Q & A with John Krakauer
John Krakauer, M.A., M.D., directs the Brain, Learning, Animation and Movement Lab at the Johns Hopkins University School of Medicine. Dr. Krakauer’s research explores the use of “motivated movement” in stroke recovery. His work has been profiled in the New Yorker magazine and on film by National Geographic, CBS and the Boston Globe. The IAM Lab sat down with him to discuss the role aesthetics plays in his work.
IAM Lab: How does your work fit into the field of neuroaesthetics?
JK: We believe that beauty, and particularly beauty that elicits movements, enhances learning, brain plasticity and recovery. So, in other words, immersive, beautiful, rewarding experiences are therapeutically beneficial. And, we believe that people enjoy moving. You don’t just move to get from point A to B. That’s why people like to play sports and dance, because they enjoy the movement itself. So, enjoying movement for its non-instrumental use is aesthetic. It’s like when you put your hand out of the car window to feel the air. You enjoy that movement of the air over your arm.
IAM Lab: So, can enjoyment of movement be beneficial to someone recovering from a stroke?
JK: Yes, I think that motivated movements are more likely to keep you on task and more likely to lead to learning, trial by trial. I believe that we know that reward and motivation enhance learning rates and increase your performance.
IAM Lab: What are some examples of reward and motivation?
JK: If a monkey is asked to make an eye movement to a target, and one of those targets gives him a sip of juice, the quality of the movement is better toward that target. He’s more skilled in his movement to that target because of the reward.
IAM Lab: Do we need to understand the scientific reason people enjoy moving or art in order to improve therapy in a clinical setting?
JK: That’s a great question, and the answer is no. And, to be clear, there is no scientific answer to that question. Even so, you can empirically titrate the space. You may have a hunch or a starting idea like we did in our research, for example, that people like light and space and dolphins more than sharks, and then you start from there and experiment. We don’t have a definition of truth, but that doesn’t mean we don’t have notions of what lying is in the courtroom. We don’t give up on everyday use of the term “truth” just because we can’t necessarily define it.
IAM Lab: The context of art matters so much to perception and enjoyment. What is deemed “beautiful” also has strong cultural underpinnings. How do you account for that in your work?
JK: Some things don’t vary that much. For example, if you show people across the world a jagged shape or a teardrop shape and ask them to choose the one they like, more people consistently choose the teardrop. But you’re right that these things can be modulated on top by culture.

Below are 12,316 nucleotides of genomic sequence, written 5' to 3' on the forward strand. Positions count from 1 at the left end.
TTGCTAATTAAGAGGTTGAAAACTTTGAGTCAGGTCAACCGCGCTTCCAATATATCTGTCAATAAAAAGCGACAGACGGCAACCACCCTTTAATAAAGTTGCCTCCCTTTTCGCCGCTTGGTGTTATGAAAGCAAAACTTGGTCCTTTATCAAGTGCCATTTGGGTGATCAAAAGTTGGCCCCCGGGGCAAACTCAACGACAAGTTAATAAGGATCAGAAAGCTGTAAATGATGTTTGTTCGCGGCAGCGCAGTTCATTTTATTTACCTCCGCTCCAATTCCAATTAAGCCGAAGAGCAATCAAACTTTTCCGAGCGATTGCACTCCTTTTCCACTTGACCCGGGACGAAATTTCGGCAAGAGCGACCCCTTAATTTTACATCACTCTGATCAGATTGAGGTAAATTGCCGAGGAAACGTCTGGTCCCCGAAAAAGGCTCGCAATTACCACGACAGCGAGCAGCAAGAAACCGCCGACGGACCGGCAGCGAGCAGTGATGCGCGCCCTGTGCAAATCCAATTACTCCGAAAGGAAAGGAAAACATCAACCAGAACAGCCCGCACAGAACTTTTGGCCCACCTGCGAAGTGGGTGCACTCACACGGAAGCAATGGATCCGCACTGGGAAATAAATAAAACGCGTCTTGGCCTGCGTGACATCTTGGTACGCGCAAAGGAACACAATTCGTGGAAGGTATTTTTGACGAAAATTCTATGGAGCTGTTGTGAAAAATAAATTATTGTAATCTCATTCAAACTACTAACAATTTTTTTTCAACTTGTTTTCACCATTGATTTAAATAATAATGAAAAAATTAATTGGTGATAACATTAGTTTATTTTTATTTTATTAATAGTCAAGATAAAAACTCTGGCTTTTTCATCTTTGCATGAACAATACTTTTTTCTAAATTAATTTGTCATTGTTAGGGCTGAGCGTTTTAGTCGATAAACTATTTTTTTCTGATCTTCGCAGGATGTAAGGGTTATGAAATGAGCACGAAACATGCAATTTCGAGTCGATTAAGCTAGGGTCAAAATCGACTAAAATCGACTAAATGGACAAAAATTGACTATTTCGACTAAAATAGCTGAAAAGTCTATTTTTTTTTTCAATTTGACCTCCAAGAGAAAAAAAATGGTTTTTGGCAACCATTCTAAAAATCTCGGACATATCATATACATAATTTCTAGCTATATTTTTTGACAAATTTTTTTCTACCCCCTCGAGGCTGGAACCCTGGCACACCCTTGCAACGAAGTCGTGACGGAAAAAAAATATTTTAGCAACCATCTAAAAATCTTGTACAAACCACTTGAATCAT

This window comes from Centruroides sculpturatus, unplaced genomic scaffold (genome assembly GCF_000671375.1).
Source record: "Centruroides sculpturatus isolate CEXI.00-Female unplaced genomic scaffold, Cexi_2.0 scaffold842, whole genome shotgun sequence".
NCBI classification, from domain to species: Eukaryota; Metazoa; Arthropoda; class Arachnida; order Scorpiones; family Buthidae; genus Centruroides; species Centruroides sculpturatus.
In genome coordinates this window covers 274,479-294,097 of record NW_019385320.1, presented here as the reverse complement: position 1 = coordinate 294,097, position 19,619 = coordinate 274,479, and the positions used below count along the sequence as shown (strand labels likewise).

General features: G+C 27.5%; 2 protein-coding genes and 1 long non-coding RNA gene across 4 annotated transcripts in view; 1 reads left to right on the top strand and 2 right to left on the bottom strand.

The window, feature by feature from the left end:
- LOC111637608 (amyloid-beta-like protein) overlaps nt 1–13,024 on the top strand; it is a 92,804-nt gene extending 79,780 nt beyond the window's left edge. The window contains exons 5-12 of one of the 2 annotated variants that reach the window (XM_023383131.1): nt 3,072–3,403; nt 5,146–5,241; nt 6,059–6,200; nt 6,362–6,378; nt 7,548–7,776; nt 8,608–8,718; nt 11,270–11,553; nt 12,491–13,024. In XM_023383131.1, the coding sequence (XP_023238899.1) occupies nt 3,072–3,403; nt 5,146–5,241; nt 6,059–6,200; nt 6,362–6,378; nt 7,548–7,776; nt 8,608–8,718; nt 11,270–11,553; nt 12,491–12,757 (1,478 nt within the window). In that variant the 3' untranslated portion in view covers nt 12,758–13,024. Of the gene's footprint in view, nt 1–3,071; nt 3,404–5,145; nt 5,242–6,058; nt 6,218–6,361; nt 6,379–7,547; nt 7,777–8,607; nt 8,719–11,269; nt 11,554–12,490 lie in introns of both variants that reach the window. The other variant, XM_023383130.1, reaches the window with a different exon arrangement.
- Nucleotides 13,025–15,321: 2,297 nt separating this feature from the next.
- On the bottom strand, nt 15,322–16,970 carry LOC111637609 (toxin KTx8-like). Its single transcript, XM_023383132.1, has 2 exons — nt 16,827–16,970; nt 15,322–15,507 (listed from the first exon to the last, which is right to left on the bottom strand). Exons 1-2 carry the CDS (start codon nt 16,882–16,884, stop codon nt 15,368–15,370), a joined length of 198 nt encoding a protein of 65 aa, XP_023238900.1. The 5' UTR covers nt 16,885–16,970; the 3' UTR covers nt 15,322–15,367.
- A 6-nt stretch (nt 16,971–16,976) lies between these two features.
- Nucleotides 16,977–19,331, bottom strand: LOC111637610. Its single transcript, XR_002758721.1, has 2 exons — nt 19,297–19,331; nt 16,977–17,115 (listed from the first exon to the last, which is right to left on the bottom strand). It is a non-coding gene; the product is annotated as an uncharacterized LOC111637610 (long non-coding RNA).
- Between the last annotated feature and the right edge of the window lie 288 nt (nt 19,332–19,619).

In our research we had preconceived notions that swimming, oceans, the color blue and dolphins would all be appealing. But, the number of knobs you can tweak in terms of color, creatures, and environments could be infinite. So, you take your best guess and then start to test on top of that. A kid might want a killer whale or dragon instead of a dolphin, but the underlying concept is similar. We’re asking: can we bring what we know about learning, practice and plasticity and combine that scientific knowledge with what people love to watch, Pixar movies for example? We want to bring together the best of art and science and combine them to understand how motivation can impinge upon normal learning.
IAM Lab: What are you most excited about in your work right now?
JK: I’m most interested in the trial we’re currently conducting, to see how it turns out. Patients early after stroke “become the dolphin” in three weeks of training in our immersive world. We have an exoskeleton — it’s a physics engine — and they use it to power the dolphin. It helps you move your arm much more than you normally would to encourage exploration and arm movements when your brain is plastic after injury. We have about 21 patients enrolled at this point. Hopefully we’ll have about 30 patients by the end of the year.
IAM Lab: Applications for this kind of work go far beyond clinical settings. In higher education, studies show that students who read a positive message about their abilities prior to taking a test do better than a matched comparison group who do not receive the message. It’s amazing how much messages and environment can influence behavior and achievement. How are you dreaming big about neuroaesthetics?
JK: Take what you just said, but instead of a single motivating message, imagine there was science behind the art throughout the spaces you worked in, the music you heard or the design of the hospital room you’re in. Those environmental or aesthetic factors could do the work of the positive message 100 times over. In those environments, you’d do better work. You’d have better outcomes. That’s what neuroaesthetics is all about.